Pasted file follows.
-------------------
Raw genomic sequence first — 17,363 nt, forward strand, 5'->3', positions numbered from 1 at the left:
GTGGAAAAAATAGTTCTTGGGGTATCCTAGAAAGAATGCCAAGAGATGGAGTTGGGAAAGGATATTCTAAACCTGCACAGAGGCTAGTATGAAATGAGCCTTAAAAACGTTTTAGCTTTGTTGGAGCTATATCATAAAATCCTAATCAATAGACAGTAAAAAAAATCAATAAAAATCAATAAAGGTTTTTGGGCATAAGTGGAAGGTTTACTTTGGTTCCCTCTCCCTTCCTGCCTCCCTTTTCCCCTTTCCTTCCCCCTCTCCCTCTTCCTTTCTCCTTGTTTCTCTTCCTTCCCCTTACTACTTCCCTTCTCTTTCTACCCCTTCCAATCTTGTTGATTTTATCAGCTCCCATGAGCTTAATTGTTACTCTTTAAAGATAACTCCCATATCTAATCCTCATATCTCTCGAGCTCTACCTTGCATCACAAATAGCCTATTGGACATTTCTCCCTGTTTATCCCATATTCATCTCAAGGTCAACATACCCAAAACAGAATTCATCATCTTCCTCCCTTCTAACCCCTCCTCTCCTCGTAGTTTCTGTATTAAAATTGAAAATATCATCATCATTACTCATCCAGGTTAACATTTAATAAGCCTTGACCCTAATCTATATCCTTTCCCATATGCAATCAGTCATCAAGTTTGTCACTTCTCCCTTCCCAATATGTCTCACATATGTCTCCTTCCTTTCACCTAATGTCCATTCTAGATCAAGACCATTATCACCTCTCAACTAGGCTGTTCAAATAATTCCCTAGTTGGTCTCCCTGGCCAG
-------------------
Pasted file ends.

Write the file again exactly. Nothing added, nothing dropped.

Raw genomic sequence first — 17,363 nt, forward strand, 5'->3', positions numbered from 1 at the left:
GTGGAAAAAATAGTTCTTGGGGTATCCTAGAAAGAATGCCAAGAGATGGAGTTGGGAAAGGATATTCTAAACCTGCACAGAGGCTAGTATGAAATGAGCCTTAAAAACGTTTTAGCTTTGTTGGAGCTATATCATAAAATCCTAATCAATAGACAGTAAAAAAAATCAATAAAAATCAATAAAGGTTTTTGGGCATAAGTGGAAGGTTTACTTTGGTTCCCTCTCCCTTCCTGCCTCCCTTTTCCCCTTTCCTTCCCCCTCTCCCTCTTCCTTTCTCCTTGTTTCTCTTCCTTCCCCTTACTACTTCCCTTCTCTTTCTACCCCTTCCAATCTTGTTGATTTTATCAGCTCCCATGAGCTTAATTGTTACTCTTTAAAGATAACTCCCATATCTAATCCTCATATCTCTCGAGCTCTACCTTGCATCACAAATAGCCTATTGGACATTTCTCCCTGTTTATCCCATATTCATCTCAAGGTCAACATACCCAAAACAGAATTCATCATCTTCCTCCCTTCTAACCCCTCCTCTCCTCGTAGTTTCTGTATTAAAATTGAAAATATCATCATCATTACTCATCCAGGTTAACATTTAATAAGCCTTGACCCTAATCTATATCCTTTCCCATATGCAATCAGTCATCAAGTTTGTCACTTCTCCCTTCCCAATATGTCTCACATATGTCTCCTTCCTTTCACCTAATGTCCATTCTAGATCAAGACCATTATCACCTCTCAACTAGGCTGTTCAAATAATTCCCTAGTTGGTCTCCCTGGCCAG